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How to plot in a loop with the help of GPUs (using parallelization)?

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Soumya Bhattacharya
Soumya Bhattacharya on 8 Feb 2017
Commented: Walter Roberson on 25 Jan 2020
I'm overlapping 4 to 5 different plots (scatter, quiver, plot etc) on a single figure for each loop cycle, and then I'm looping the whole process over 1000 cycles to make a video of the compound plots. The data set I'm using is very large and therefore the whole process is taking painfully long time. I have two GPU cards, Quadro M4000 (1664 cores) and Tesla K40c (2880 cores), and I want to use them to make the whole process faster. Is there any way to distribute the process over GPUs, like using matlab command for parallelization, to make it faster? Thank you in advance.

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Joss Knight
Joss Knight on 9 Feb 2017
Do you mean you want both cards to render plots separately? Because, even if your Tesla card could display graphics (which it can't), the OS will only let you use one GPU for display.

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Answers (1)

Joss Knight
Joss Knight on 9 Feb 2017
Edited: Joss Knight on 9 Feb 2017
Yes, if mean spreading computation between the GPUs, and not just rendering. Start a parallel pool with 2 workers
parpool('local', 2);
The default behaviour when the pool opens is for each worker to select a different GPU.
Depending on what you are doing and the dependencies that you have between one iteration and the next, you may find that parfeval or parfor is appropriate. If you just want to run the same code on two workers then you could use spmd. But in that case you might find it is easier just to start two MATLAB sessions and use gpuDevice to select different GPUs on each one.
Looking at your post I'm not sure any of this is useful to you because you are running plot commands, and they cannot use the GPU (except to actually draw the graphics).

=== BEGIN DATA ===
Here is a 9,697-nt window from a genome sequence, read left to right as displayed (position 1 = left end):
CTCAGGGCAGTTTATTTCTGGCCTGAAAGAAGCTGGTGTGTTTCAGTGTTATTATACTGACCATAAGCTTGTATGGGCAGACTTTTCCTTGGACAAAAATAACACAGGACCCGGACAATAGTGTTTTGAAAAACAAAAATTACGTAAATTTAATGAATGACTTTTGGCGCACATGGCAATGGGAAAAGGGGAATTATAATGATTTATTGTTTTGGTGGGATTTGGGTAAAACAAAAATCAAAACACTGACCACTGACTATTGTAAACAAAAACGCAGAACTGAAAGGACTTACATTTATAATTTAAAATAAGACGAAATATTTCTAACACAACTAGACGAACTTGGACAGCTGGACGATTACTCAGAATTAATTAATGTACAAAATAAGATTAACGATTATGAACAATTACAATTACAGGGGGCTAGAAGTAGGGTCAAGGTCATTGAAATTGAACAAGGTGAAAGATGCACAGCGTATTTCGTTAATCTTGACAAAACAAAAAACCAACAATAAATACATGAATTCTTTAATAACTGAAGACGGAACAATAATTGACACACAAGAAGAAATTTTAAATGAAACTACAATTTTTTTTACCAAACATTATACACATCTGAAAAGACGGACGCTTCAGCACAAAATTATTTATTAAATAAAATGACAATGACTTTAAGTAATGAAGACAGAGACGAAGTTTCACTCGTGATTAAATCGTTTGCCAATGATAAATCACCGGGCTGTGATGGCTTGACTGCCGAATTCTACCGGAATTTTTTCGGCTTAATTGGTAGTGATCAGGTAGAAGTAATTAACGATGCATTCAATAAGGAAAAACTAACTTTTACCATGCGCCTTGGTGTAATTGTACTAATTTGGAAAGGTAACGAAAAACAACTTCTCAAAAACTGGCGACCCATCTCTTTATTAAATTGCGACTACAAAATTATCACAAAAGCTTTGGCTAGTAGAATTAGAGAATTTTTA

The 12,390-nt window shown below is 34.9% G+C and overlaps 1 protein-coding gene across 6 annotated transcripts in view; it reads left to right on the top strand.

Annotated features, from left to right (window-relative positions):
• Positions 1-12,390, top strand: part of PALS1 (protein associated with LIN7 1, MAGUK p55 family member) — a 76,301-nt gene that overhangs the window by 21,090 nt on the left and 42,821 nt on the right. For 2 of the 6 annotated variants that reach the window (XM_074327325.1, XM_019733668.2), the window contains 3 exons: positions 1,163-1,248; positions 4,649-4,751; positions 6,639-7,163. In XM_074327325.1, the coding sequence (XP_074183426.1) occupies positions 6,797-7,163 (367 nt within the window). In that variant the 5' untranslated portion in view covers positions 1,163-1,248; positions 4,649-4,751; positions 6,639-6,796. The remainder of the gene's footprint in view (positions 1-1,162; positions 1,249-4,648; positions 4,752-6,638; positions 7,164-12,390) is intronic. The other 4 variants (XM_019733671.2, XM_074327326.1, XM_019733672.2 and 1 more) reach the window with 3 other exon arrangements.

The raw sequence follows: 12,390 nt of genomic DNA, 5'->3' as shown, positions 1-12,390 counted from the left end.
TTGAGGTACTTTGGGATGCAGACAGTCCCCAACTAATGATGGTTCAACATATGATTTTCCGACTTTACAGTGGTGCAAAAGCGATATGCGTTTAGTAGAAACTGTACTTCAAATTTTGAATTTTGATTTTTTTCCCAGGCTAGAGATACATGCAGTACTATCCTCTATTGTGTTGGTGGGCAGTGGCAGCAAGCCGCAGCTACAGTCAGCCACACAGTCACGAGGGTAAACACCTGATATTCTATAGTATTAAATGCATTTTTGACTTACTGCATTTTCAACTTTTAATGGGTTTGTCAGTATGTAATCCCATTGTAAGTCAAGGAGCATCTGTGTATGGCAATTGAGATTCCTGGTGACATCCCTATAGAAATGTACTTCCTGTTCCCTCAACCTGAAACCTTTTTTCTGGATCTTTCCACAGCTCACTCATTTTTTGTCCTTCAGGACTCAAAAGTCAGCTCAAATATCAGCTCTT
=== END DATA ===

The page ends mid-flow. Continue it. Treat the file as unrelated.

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Walter Roberson
Walter Roberson on 21 Jan 2020
Also when doing heavy plotting, you should try to reduce the number of graphics objects. For example above we see
This can be merged into a single graphics object:
scatter([x_1(:,1,k); x_2(:,1,k); x_3(:,1,k); x_4(:,1,k)], ...
[y_1(:,1,k); y_2(:,1,k); y_3(:,1,k); y_4(:,1,k)], ...
It looks likely to me that a number of quiver() calls could be merged.
Rafael Freire
Rafael Freire on 24 Jan 2020
Hi Walter.
Thank you for the answer. However it is not holding on the plots. In every loop it is replacing the previous plot. When the loop finishes, you end up only with the last interaction plotted. I think it is replacing the XData and YData in each loop interaction and not beeing added. Please, do you have any ideia about it? Thank you in advance
The plot that I expected
hold on
for i=1:100
plot([0 i]-i, [0 i], 'color', cmap(i,:))
plot([0 i]+i, [0 i], 'color', cmap(i,:))
In this code it is only keeping the last interaction in the plot
for i=1:100
if i == 1
h(1) = plot([0 i]-i, [0 i], 'color', cmap(i,:));
hold on
h(2) = plot([0 i]+i, [0 i], 'color', cmap(i,:));
hold off
set(h(1), 'XData', [0 i]-i, 'YData', [0 i], 'color', cmap(i,:));
set(h(2), 'XData', [0 i]+i, 'YData', [0 i], 'color', cmap(i,:));
Walter Roberson
Walter Roberson on 25 Jan 2020
In your actual code, you have a "hold off" at the end of the loop, so I ended up mislead into thinking that you only wanted the graphics generated within the loop rather than cumulative graphics from all of the loops. However, with the "hold on" at the top of your loop, your code does accumulate everything.
With your changing colors each time, it is not possible to merge your plot() into a single object by just pulling out the previous coordinates and adding the new ones: you do need a new object for each different color.
Your graphics is being slowed down by having too many individual graphics objects. You will need to work harder to merge objects, like I showed for your scatter() call.
If you get too many line() objects of different colors, you might end up needing to merge everything into a single patch object that you keep updating the properties of.

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